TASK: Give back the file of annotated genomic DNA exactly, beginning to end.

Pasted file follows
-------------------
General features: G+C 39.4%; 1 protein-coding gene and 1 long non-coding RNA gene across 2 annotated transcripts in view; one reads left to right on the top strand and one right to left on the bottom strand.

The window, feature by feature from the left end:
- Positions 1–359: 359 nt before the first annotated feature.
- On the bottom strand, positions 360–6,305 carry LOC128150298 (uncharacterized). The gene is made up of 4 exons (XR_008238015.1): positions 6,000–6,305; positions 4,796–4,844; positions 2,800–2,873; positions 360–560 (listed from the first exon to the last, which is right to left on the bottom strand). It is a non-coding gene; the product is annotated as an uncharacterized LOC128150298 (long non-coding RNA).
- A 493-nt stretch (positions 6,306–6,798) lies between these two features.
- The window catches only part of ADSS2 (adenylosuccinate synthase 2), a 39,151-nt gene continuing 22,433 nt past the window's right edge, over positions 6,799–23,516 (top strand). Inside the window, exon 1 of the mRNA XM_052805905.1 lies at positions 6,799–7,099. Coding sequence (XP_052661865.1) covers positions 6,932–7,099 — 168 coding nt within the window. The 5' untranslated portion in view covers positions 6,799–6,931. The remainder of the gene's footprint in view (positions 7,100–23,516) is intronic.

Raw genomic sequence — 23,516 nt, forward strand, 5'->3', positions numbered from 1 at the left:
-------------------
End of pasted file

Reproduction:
General features: G+C 39.4%; 1 protein-coding gene and 1 long non-coding RNA gene across 2 annotated transcripts in view; one reads left to right on the top strand and one right to left on the bottom strand.

The window, feature by feature from the left end:
- Positions 1–359: 359 nt before the first annotated feature.
- On the bottom strand, positions 360–6,305 carry LOC128150298 (uncharacterized). The gene is made up of 4 exons (XR_008238015.1): positions 6,000–6,305; positions 4,796–4,844; positions 2,800–2,873; positions 360–560 (listed from the first exon to the last, which is right to left on the bottom strand). It is a non-coding gene; the product is annotated as an uncharacterized LOC128150298 (long non-coding RNA).
- A 493-nt stretch (positions 6,306–6,798) lies between these two features.
- The window catches only part of ADSS2 (adenylosuccinate synthase 2), a 39,151-nt gene continuing 22,433 nt past the window's right edge, over positions 6,799–23,516 (top strand). Inside the window, exon 1 of the mRNA XM_052805905.1 lies at positions 6,799–7,099. Coding sequence (XP_052661865.1) covers positions 6,932–7,099 — 168 coding nt within the window. The 5' untranslated portion in view covers positions 6,799–6,931. The remainder of the gene's footprint in view (positions 7,100–23,516) is intronic.

Raw genomic sequence — 23,516 nt, forward strand, 5'->3', positions numbered from 1 at the left: